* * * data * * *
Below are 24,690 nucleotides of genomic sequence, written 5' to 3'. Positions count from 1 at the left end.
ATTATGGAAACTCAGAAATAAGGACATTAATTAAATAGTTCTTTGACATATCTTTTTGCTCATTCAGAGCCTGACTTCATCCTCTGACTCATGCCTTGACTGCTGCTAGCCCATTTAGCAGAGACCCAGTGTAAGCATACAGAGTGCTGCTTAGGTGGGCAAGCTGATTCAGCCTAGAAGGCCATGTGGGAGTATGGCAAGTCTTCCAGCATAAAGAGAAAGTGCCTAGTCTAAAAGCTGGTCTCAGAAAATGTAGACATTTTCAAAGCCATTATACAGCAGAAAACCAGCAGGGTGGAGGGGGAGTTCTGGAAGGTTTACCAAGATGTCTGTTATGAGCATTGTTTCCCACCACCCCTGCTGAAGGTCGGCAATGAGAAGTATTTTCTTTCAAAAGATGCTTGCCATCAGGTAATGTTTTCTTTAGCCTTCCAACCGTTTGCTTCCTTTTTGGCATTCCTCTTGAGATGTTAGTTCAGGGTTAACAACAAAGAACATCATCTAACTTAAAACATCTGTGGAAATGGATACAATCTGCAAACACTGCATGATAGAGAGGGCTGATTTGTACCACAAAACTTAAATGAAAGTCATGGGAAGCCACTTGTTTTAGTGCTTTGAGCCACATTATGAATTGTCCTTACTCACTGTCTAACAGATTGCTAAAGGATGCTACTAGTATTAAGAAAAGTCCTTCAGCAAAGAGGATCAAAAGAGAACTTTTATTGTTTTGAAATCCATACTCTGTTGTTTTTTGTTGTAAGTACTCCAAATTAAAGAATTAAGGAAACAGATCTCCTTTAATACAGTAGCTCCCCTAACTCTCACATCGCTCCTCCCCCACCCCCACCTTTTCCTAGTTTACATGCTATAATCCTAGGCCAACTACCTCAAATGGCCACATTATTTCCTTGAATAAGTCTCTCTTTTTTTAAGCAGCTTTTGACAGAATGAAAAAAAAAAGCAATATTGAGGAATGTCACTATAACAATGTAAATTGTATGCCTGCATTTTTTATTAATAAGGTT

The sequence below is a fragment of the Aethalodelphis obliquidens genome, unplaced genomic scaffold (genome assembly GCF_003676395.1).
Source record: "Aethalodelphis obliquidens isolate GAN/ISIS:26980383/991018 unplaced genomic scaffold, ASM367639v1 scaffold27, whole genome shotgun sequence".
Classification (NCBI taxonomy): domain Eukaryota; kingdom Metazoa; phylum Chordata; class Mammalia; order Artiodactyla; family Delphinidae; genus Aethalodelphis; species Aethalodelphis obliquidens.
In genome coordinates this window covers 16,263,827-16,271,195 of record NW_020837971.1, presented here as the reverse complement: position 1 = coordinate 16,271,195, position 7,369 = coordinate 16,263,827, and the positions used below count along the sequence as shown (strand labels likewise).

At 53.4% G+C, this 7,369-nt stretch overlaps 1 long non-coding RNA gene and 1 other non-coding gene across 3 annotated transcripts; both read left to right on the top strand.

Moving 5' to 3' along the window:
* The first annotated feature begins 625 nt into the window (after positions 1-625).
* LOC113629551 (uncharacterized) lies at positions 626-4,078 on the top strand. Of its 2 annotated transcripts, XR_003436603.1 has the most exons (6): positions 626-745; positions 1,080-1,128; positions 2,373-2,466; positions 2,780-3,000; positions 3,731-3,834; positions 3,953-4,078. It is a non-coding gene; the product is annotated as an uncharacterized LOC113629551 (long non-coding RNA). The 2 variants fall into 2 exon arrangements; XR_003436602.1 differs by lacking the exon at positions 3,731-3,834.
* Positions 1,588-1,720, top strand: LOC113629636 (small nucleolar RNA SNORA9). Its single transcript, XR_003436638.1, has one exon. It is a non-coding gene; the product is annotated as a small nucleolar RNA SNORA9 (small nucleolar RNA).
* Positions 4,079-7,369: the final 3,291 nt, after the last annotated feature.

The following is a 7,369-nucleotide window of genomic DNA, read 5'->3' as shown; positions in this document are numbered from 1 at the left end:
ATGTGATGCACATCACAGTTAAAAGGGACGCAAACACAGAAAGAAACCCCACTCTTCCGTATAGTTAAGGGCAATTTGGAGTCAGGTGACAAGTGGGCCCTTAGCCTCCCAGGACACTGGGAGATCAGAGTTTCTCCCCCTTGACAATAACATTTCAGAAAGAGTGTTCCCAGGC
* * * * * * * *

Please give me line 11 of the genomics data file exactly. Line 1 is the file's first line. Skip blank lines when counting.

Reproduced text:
* Positions 1,588-1,720, top strand: LOC113629636 (small nucleolar RNA SNORA9). Its single transcript, XR_003436638.1, has one exon. It is a non-coding gene; the product is annotated as a small nucleolar RNA SNORA9 (small nucleolar RNA).